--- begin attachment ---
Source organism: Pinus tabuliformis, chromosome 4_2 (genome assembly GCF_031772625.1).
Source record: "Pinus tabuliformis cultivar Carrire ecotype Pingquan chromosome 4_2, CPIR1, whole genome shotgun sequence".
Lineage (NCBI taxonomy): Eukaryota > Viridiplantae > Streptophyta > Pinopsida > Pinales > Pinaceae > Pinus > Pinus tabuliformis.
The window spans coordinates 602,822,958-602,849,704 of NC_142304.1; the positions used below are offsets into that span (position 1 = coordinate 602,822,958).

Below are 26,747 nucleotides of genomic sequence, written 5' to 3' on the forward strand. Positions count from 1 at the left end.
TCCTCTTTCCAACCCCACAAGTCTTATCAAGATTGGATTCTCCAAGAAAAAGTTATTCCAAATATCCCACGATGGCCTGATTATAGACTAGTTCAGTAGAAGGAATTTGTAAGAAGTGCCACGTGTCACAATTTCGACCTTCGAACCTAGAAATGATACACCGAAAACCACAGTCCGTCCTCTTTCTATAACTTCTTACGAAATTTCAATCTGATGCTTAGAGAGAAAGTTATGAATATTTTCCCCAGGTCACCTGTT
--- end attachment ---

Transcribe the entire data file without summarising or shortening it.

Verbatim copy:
Source organism: Pinus tabuliformis, chromosome 4_2 (genome assembly GCF_031772625.1).
Source record: "Pinus tabuliformis cultivar Carrire ecotype Pingquan chromosome 4_2, CPIR1, whole genome shotgun sequence".
Lineage (NCBI taxonomy): Eukaryota > Viridiplantae > Streptophyta > Pinopsida > Pinales > Pinaceae > Pinus > Pinus tabuliformis.
The window spans coordinates 602,822,958-602,849,704 of NC_142304.1; the positions used below are offsets into that span (position 1 = coordinate 602,822,958).

Below are 26,747 nucleotides of genomic sequence, written 5' to 3' on the forward strand. Positions count from 1 at the left end.
TCCTCTTTCCAACCCCACAAGTCTTATCAAGATTGGATTCTCCAAGAAAAAGTTATTCCAAATATCCCACGATGGCCTGATTATAGACTAGTTCAGTAGAAGGAATTTGTAAGAAGTGCCACGTGTCACAATTTCGACCTTCGAACCTAGAAATGATACACCGAAAACCACAGTCCGTCCTCTTTCTATAACTTCTTACGAAATTTCAATCTGATGCTTAGAGAGAAAGTTATGAATATTTTCCCCAGGTCACCTGTT